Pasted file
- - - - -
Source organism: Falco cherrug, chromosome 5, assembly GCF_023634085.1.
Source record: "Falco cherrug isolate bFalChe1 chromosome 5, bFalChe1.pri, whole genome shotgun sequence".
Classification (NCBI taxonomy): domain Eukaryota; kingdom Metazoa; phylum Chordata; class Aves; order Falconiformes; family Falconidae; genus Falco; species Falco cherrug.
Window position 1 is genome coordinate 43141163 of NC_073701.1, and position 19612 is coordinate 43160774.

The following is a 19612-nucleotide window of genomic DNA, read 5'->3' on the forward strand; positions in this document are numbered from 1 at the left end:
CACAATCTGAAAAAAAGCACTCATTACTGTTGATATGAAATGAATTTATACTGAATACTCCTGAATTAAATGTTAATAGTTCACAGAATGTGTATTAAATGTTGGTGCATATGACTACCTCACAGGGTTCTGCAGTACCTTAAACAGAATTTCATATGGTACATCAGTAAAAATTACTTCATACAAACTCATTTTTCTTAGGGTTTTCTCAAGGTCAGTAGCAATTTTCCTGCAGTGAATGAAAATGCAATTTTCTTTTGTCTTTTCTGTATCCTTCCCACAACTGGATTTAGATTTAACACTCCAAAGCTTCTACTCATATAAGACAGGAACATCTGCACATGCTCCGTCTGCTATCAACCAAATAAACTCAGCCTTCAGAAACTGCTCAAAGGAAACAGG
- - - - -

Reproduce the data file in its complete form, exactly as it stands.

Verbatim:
Source organism: Falco cherrug, chromosome 5, assembly GCF_023634085.1.
Source record: "Falco cherrug isolate bFalChe1 chromosome 5, bFalChe1.pri, whole genome shotgun sequence".
Classification (NCBI taxonomy): domain Eukaryota; kingdom Metazoa; phylum Chordata; class Aves; order Falconiformes; family Falconidae; genus Falco; species Falco cherrug.
Window position 1 is genome coordinate 43141163 of NC_073701.1, and position 19612 is coordinate 43160774.

The following is a 19612-nucleotide window of genomic DNA, read 5'->3' on the forward strand; positions in this document are numbered from 1 at the left end:
CACAATCTGAAAAAAAGCACTCATTACTGTTGATATGAAATGAATTTATACTGAATACTCCTGAATTAAATGTTAATAGTTCACAGAATGTGTATTAAATGTTGGTGCATATGACTACCTCACAGGGTTCTGCAGTACCTTAAACAGAATTTCATATGGTACATCAGTAAAAATTACTTCATACAAACTCATTTTTCTTAGGGTTTTCTCAAGGTCAGTAGCAATTTTCCTGCAGTGAATGAAAATGCAATTTTCTTTTGTCTTTTCTGTATCCTTCCCACAACTGGATTTAGATTTAACACTCCAAAGCTTCTACTCATATAAGACAGGAACATCTGCACATGCTCCGTCTGCTATCAACCAAATAAACTCAGCCTTCAGAAACTGCTCAAAGGAAACAGG